And, indeed, it is clear from the rest of the New Testament that "father" was already a term used in this shadowy sense: 
1 Corinthians 4:15   For though you have countless guides in Christ, you do not have many fathers. For I became your father in Christ Jesus through the gospel.
Philemon 1:10  I appeal to you for my child, Onesimus, whose father I became in my imprisonment.
Philippians 2:22  But you know Timothy's proven worth, how as a son with a father he has served with me in the gospel.
1 Thessalonians 2:11-12  For you know how, like a father with his children, we exhorted each one of you and encouraged you and charged you to walk in a manner worthy of God, who calls you into his own kingdom and glory.
1 Timothy 5:1-2  Do not rebuke an older man but encourage him as you would a father. Treat younger men like brothers, older women like mothers, younger women like sisters, in all purity.
So there you go: St. Paul, speaking in the Spirit, uses the term father in reference to men on earth, specifically to preachers vis a vis their parishioners. QED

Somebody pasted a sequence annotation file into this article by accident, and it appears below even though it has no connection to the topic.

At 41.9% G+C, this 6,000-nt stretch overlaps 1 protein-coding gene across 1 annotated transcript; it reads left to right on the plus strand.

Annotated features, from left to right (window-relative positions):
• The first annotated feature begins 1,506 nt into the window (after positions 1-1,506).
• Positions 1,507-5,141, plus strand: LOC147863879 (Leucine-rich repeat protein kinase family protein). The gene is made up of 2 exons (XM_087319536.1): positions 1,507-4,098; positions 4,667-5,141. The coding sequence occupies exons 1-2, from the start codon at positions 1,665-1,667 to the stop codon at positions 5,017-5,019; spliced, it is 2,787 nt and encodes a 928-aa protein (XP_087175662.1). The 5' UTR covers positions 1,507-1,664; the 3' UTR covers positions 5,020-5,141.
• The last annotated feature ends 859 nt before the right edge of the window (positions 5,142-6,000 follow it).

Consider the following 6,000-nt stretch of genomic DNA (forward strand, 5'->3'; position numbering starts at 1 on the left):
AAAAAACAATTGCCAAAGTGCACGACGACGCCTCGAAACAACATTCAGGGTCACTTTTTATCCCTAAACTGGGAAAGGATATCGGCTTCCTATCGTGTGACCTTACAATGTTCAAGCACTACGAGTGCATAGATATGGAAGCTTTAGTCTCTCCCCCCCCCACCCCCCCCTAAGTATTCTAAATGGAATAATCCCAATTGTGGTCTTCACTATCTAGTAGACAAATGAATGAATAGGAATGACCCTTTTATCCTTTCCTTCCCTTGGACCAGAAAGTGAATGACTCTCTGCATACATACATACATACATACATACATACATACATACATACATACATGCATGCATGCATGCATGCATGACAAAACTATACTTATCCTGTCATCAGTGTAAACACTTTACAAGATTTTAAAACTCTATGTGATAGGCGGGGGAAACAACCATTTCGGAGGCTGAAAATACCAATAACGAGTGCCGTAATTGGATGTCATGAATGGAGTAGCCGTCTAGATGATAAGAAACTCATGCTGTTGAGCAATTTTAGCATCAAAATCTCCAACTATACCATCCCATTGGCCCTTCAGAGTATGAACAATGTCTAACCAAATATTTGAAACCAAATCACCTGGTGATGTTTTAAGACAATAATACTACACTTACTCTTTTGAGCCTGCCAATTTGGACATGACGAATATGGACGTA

From the pen of Pastor Karl Fabrizius of Our Father Lutheran Church, Greenfield, Wisc. (another Gottesdienst editor)
       The days of cancellation for cold caused me to recall the words of an old song by Foreigner (appropriately), “You're as cold as ice, You're willing to sacrifice our love; You want Paradise, But someday you'll pay the price, I know.” This song of the world, those who are foreigners from God, has something to say to those of us who are fellow-citizens in the kingdom of heaven. It is similar to the warning cry of the Lord in Revelation 3:15-19.